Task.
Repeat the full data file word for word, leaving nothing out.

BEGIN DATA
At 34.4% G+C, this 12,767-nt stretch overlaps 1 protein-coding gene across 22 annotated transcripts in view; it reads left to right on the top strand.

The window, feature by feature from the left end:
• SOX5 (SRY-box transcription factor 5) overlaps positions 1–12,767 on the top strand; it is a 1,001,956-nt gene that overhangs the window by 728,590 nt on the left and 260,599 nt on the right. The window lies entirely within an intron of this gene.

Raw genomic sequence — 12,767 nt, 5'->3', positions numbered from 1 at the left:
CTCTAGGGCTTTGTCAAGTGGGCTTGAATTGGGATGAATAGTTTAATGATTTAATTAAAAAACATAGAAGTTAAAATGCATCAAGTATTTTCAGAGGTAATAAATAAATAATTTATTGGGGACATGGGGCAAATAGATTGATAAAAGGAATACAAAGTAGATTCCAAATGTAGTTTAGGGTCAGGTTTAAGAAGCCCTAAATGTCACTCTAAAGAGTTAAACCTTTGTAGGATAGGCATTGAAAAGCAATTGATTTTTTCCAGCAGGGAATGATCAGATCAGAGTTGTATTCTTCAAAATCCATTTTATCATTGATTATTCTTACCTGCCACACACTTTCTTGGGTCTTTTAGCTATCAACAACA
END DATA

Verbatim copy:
At 34.4% G+C, this 12,767-nt stretch overlaps 1 protein-coding gene across 22 annotated transcripts in view; it reads left to right on the top strand.

The window, feature by feature from the left end:
• SOX5 (SRY-box transcription factor 5) overlaps positions 1–12,767 on the top strand; it is a 1,001,956-nt gene that overhangs the window by 728,590 nt on the left and 260,599 nt on the right. The window lies entirely within an intron of this gene.

Raw genomic sequence — 12,767 nt, 5'->3', positions numbered from 1 at the left:
CTCTAGGGCTTTGTCAAGTGGGCTTGAATTGGGATGAATAGTTTAATGATTTAATTAAAAAACATAGAAGTTAAAATGCATCAAGTATTTTCAGAGGTAATAAATAAATAATTTATTGGGGACATGGGGCAAATAGATTGATAAAAGGAATACAAAGTAGATTCCAAATGTAGTTTAGGGTCAGGTTTAAGAAGCCCTAAATGTCACTCTAAAGAGTTAAACCTTTGTAGGATAGGCATTGAAAAGCAATTGATTTTTTCCAGCAGGGAATGATCAGATCAGAGTTGTATTCTTCAAAATCCATTTTATCATTGATTATTCTTACCTGCCACACACTTTCTTGGGTCTTTTAGCTATCAACAACA